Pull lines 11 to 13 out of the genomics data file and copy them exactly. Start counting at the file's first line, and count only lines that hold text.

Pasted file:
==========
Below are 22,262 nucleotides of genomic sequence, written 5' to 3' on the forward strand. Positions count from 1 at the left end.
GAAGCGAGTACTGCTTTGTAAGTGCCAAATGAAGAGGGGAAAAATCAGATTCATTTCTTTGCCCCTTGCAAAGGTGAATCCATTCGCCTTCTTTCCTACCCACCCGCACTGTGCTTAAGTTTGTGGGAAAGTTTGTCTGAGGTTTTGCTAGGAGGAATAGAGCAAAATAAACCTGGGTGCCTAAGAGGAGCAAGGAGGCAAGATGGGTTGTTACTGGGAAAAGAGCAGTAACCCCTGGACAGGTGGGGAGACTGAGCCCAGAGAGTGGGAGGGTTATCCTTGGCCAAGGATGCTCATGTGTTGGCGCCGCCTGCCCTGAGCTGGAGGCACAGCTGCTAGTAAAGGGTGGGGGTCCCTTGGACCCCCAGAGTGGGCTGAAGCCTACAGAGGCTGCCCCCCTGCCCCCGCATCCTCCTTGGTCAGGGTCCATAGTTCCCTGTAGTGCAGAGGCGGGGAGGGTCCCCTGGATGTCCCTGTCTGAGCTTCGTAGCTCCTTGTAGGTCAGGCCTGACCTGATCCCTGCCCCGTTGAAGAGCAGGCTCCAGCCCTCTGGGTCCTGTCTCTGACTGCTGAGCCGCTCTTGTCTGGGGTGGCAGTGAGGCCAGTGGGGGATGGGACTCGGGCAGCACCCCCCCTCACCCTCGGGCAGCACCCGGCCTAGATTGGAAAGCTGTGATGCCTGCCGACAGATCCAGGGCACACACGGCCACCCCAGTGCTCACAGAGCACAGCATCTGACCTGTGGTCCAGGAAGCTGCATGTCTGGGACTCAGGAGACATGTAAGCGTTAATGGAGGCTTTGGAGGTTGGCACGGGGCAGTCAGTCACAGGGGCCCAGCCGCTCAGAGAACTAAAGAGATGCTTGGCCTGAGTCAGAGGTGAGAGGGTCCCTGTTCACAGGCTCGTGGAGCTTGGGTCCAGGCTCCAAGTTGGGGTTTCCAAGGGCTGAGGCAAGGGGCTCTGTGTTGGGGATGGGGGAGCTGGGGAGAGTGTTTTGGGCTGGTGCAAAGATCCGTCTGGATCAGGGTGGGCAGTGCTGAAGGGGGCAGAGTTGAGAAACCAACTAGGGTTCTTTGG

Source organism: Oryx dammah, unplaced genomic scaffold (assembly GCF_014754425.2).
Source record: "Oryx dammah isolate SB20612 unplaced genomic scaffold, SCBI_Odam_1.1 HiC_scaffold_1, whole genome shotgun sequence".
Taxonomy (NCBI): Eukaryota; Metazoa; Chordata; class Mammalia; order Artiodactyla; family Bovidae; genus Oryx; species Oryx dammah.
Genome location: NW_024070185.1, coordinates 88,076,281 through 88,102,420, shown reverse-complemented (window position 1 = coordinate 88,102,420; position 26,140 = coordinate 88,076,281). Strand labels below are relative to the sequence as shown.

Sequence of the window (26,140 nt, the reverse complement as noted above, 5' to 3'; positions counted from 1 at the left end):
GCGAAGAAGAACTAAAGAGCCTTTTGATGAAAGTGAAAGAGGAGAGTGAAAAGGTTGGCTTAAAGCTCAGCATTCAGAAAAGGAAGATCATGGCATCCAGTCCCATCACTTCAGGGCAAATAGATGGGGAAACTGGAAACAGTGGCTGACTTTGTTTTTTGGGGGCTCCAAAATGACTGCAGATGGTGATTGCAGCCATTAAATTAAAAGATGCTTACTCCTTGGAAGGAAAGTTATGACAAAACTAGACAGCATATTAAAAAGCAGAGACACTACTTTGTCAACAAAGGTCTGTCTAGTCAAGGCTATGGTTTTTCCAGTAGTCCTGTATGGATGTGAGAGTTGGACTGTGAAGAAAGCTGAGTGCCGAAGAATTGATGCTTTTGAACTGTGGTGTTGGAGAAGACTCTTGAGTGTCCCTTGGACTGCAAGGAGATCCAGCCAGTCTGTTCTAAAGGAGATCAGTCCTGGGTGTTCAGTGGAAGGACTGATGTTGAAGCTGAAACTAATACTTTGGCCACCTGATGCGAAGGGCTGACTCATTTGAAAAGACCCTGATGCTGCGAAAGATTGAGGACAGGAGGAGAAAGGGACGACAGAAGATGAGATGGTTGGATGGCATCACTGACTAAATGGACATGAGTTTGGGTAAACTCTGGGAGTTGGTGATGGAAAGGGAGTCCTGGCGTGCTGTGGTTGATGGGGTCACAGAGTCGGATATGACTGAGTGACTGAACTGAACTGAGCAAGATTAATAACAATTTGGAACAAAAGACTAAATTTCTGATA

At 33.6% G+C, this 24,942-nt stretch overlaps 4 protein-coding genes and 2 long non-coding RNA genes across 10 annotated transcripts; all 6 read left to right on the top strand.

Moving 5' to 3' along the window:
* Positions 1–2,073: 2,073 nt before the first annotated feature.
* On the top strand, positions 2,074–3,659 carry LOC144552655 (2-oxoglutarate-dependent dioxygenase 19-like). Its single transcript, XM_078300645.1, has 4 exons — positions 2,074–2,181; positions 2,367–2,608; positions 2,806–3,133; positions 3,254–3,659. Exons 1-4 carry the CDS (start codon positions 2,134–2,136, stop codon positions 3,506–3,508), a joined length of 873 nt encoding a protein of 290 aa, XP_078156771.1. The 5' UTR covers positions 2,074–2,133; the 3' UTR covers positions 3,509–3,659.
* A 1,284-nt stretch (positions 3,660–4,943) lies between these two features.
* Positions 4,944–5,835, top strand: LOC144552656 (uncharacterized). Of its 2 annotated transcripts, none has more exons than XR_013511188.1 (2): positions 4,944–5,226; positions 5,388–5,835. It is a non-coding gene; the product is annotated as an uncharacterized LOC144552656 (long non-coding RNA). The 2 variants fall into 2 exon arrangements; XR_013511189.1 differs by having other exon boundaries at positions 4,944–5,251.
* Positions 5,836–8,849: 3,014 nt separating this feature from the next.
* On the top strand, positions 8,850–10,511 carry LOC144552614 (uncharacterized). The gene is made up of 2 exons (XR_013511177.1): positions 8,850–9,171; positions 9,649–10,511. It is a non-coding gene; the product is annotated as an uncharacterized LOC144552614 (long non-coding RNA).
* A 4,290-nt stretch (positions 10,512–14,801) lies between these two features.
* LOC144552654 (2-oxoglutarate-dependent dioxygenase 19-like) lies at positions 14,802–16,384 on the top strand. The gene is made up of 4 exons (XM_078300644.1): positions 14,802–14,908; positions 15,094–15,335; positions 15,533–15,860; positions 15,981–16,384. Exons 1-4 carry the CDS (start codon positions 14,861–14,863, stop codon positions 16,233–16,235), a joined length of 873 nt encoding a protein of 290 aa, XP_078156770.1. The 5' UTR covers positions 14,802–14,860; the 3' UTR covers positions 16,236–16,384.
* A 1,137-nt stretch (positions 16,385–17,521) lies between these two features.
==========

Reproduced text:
* Positions 1–2,073: 2,073 nt before the first annotated feature.
* On the top strand, positions 2,074–3,659 carry LOC144552655 (2-oxoglutarate-dependent dioxygenase 19-like). Its single transcript, XM_078300645.1, has 4 exons — positions 2,074–2,181; positions 2,367–2,608; positions 2,806–3,133; positions 3,254–3,659. Exons 1-4 carry the CDS (start codon positions 2,134–2,136, stop codon positions 3,506–3,508), a joined length of 873 nt encoding a protein of 290 aa, XP_078156771.1. The 5' UTR covers positions 2,074–2,133; the 3' UTR covers positions 3,509–3,659.
* A 1,284-nt stretch (positions 3,660–4,943) lies between these two features.